The quality of an image will be no better than the scopes weakest component. Even superior telescopes will produce disappointing views with a poor
eyepiece. The good side of this is if you have a reasonable good quality scope putting a good eyepiece in will make all the difference in your viewing pleasure.
You may even find it hard to believe your looking through the same telescope. Most hobbyists carry a set of eyepieces with them, switching out according to
Changing your eyepiece enables you to change these following characteristics of your telescope:
- it's magnification
- it's brightness
- it's field of view
The magnification that an eyepiece will give on a telescope can be expressed as:
Mag=(Telescope f.l.)/(Eyepiece f.l.)
This basically translate like so:
6mm - 9mm high power
12mm -18mm medium power
20mm -32mm low power
While high power gives the obvious reach for close up views it is not the first choice to pop in the scope as many would suspect. The sacrifice is a reduction
in brightness and field of view. Low power yields a wide field and brighter objects.
Purchase only 1.25 inch or 2 inch diameter eyepieces. You must see to it that you purchase only scopes that take either or both of these sizes. Scopes fitted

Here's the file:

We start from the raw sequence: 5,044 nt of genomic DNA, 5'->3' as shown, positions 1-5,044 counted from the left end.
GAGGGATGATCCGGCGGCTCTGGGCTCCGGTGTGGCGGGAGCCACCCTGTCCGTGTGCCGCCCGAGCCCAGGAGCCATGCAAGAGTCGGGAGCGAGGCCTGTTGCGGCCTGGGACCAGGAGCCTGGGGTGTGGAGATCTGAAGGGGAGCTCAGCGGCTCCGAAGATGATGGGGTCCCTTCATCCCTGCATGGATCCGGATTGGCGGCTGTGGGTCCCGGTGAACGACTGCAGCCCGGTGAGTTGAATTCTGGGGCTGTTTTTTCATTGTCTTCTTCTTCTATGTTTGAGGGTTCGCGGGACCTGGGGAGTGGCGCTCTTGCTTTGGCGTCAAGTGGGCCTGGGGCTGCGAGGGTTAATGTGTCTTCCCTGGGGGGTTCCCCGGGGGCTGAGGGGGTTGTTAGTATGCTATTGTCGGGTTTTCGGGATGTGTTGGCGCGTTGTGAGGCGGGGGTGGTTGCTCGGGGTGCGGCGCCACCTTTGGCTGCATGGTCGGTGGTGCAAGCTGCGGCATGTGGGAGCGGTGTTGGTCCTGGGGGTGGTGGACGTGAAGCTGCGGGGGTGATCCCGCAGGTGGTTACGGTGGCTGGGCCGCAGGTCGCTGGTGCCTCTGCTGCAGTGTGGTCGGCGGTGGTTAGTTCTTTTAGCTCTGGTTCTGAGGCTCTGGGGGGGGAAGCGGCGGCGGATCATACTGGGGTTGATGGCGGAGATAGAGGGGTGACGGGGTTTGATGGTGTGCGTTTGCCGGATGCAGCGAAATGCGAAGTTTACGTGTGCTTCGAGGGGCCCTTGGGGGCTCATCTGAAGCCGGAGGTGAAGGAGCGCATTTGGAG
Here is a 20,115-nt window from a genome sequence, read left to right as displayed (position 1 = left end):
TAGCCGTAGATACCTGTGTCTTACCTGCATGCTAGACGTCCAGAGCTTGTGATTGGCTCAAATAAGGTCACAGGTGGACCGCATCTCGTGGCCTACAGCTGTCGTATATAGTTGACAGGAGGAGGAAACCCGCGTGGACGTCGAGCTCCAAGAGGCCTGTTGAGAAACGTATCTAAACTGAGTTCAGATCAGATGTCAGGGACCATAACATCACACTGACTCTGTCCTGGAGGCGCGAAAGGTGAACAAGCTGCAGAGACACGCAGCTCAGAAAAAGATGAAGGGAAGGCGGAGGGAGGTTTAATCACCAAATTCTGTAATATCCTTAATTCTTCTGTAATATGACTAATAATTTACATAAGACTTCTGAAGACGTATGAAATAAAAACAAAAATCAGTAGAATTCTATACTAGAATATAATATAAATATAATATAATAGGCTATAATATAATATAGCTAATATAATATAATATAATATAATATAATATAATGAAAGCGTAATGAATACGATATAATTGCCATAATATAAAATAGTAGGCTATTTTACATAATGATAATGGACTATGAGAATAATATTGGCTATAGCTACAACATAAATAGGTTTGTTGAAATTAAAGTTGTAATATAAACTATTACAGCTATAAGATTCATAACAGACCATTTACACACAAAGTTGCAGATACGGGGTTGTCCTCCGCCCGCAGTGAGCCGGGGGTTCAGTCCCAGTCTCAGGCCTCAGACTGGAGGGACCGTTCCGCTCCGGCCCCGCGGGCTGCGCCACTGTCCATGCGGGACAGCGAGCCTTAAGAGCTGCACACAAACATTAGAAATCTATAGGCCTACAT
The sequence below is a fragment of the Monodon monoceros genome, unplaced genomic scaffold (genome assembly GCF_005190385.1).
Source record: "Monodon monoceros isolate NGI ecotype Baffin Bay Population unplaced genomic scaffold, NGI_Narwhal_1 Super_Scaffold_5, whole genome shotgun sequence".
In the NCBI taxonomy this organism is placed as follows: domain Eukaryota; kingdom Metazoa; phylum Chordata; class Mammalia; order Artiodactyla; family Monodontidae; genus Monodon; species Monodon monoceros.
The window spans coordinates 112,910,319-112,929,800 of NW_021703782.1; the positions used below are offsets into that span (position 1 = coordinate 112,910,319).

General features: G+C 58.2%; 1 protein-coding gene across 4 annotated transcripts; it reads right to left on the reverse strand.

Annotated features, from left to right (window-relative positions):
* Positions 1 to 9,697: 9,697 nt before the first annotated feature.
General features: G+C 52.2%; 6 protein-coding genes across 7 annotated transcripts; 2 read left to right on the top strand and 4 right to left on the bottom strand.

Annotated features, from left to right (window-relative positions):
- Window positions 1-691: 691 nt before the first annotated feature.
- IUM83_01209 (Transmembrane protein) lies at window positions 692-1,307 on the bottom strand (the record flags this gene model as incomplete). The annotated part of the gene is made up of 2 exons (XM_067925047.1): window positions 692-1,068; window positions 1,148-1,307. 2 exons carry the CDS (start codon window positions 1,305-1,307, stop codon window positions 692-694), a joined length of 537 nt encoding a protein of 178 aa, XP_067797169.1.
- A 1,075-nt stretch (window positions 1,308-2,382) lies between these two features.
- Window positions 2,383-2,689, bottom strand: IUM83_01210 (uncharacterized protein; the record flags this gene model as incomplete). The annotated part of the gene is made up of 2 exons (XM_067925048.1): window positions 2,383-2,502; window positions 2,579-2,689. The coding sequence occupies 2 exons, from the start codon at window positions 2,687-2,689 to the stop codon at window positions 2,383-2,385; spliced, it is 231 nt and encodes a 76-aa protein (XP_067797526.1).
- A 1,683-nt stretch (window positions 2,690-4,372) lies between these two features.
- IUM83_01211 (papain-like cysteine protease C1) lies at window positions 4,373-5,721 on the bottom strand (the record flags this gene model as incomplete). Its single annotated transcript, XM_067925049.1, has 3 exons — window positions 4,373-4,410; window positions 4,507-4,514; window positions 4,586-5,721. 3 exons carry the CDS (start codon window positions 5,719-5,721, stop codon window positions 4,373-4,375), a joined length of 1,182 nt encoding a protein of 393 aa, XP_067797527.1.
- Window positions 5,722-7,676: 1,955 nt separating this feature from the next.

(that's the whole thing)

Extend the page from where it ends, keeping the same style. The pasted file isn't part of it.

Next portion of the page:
with 0.96-inch eyepiece will only leave you frustrated. If you already own one of these eyepieces you should see if it could be changed over to fit the 1.25-inch size. Zoom eyepiece are not recommended.
There are several design types available. Here are the most popular.
This three-element eyepiece performs quite well for deep sky work. It is a vast improvement over earlier eyepiece designs. Kellners are low cost and widely
available. Kellners cover a 40° field of view and have considerably good color correction. The eye relief is not as good on a Kellner so only the low power ones are comfortable to use.
This four-element eyepiece was a favorite for general use for many years. Offers better view then the Kellner with its excellent sharpness and longer eye
relief. These eyepieces give a 40° field with the edge of the field being well corrected. Because of it's low cost orthoscopics are a better choice then Kellners.
These eyepieces are today's standard of all-purpose use. Their four element design is superior to the ortho's, given excellent contrast and sharpness to the
edge of field. Fine image quality on any scope with an apparent field of view around 50. They have excellent eye relief better than an orthoscopic's and are
especially good with the demands of short f-ratio reflectors. The popularity of these pieces have kept their prices within reason.
Wide field eyepieces
There's nothing like looking deep into space with a wide field (60°-70°) eyepiece. The views are breath taking pulling the viewer out into the vastness of
space. These eyepieces have anywhere from 6 to 8 elements and are difficult to manufacturer. They are wonderful to own but are very expensive. You could
spend more money on one of these then you initially invested in a small telescope. It is wise to borrow a few to try on your scope before making such a purchase.
Orion Telescopes & Binoculars